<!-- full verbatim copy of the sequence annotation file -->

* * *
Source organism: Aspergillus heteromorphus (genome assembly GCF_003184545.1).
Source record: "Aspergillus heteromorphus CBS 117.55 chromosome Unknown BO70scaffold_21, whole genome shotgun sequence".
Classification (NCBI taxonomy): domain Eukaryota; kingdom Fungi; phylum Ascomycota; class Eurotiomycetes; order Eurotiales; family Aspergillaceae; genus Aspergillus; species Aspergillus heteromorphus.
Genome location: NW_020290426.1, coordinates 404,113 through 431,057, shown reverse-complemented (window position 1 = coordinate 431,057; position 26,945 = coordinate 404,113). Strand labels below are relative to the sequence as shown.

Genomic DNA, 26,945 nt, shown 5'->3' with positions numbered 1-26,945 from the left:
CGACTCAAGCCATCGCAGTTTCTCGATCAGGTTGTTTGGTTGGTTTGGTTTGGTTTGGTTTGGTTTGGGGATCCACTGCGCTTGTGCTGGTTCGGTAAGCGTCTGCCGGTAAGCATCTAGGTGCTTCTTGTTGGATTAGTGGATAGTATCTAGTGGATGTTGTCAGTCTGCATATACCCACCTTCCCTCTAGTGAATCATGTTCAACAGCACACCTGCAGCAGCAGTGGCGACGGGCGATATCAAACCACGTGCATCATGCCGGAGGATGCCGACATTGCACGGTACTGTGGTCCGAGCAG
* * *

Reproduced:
Source organism: Aspergillus heteromorphus (genome assembly GCF_003184545.1).
Source record: "Aspergillus heteromorphus CBS 117.55 chromosome Unknown BO70scaffold_21, whole genome shotgun sequence".
Classification (NCBI taxonomy): domain Eukaryota; kingdom Fungi; phylum Ascomycota; class Eurotiomycetes; order Eurotiales; family Aspergillaceae; genus Aspergillus; species Aspergillus heteromorphus.
Genome location: NW_020290426.1, coordinates 404,113 through 431,057, shown reverse-complemented (window position 1 = coordinate 431,057; position 26,945 = coordinate 404,113). Strand labels below are relative to the sequence as shown.

Genomic DNA, 26,945 nt, shown 5'->3' with positions numbered 1-26,945 from the left:
CGACTCAAGCCATCGCAGTTTCTCGATCAGGTTGTTTGGTTGGTTTGGTTTGGTTTGGTTTGGTTTGGGGATCCACTGCGCTTGTGCTGGTTCGGTAAGCGTCTGCCGGTAAGCATCTAGGTGCTTCTTGTTGGATTAGTGGATAGTATCTAGTGGATGTTGTCAGTCTGCATATACCCACCTTCCCTCTAGTGAATCATGTTCAACAGCACACCTGCAGCAGCAGTGGCGACGGGCGATATCAAACCACGTGCATCATGCCGGAGGATGCCGACATTGCACGGTACTGTGGTCCGAGCAG